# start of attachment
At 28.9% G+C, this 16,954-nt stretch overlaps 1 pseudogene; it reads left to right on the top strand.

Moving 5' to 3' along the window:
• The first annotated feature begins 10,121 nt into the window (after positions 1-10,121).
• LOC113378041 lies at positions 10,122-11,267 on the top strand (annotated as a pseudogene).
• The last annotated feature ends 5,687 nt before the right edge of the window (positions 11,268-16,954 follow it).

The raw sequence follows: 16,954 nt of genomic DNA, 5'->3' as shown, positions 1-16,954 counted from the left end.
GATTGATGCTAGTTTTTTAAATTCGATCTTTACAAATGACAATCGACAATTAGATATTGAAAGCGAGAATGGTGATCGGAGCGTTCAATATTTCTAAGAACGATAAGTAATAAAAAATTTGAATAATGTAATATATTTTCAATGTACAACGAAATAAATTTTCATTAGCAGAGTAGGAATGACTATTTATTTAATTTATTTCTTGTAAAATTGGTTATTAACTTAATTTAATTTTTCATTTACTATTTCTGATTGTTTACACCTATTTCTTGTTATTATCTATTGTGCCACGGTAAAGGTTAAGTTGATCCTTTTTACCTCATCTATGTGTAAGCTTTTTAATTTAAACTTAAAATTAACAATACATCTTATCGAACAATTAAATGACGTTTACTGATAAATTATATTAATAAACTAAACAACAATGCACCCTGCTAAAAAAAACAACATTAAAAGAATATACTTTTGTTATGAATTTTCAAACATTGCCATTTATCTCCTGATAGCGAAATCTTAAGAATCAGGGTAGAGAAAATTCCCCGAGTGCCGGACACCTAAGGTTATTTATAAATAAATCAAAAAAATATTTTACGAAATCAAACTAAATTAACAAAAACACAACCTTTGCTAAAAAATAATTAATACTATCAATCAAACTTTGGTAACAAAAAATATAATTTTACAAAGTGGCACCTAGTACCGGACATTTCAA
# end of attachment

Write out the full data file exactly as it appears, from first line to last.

At 28.9% G+C, this 16,954-nt stretch overlaps 1 pseudogene; it reads left to right on the top strand.

Moving 5' to 3' along the window:
• The first annotated feature begins 10,121 nt into the window (after positions 1-10,121).
• LOC113378041 lies at positions 10,122-11,267 on the top strand (annotated as a pseudogene).
• The last annotated feature ends 5,687 nt before the right edge of the window (positions 11,268-16,954 follow it).

The raw sequence follows: 16,954 nt of genomic DNA, 5'->3' as shown, positions 1-16,954 counted from the left end.
GATTGATGCTAGTTTTTTAAATTCGATCTTTACAAATGACAATCGACAATTAGATATTGAAAGCGAGAATGGTGATCGGAGCGTTCAATATTTCTAAGAACGATAAGTAATAAAAAATTTGAATAATGTAATATATTTTCAATGTACAACGAAATAAATTTTCATTAGCAGAGTAGGAATGACTATTTATTTAATTTATTTCTTGTAAAATTGGTTATTAACTTAATTTAATTTTTCATTTACTATTTCTGATTGTTTACACCTATTTCTTGTTATTATCTATTGTGCCACGGTAAAGGTTAAGTTGATCCTTTTTACCTCATCTATGTGTAAGCTTTTTAATTTAAACTTAAAATTAACAATACATCTTATCGAACAATTAAATGACGTTTACTGATAAATTATATTAATAAACTAAACAACAATGCACCCTGCTAAAAAAAACAACATTAAAAGAATATACTTTTGTTATGAATTTTCAAACATTGCCATTTATCTCCTGATAGCGAAATCTTAAGAATCAGGGTAGAGAAAATTCCCCGAGTGCCGGACACCTAAGGTTATTTATAAATAAATCAAAAAAATATTTTACGAAATCAAACTAAATTAACAAAAACACAACCTTTGCTAAAAAATAATTAATACTATCAATCAAACTTTGGTAACAAAAAATATAATTTTACAAAGTGGCACCTAGTACCGGACATTTCAA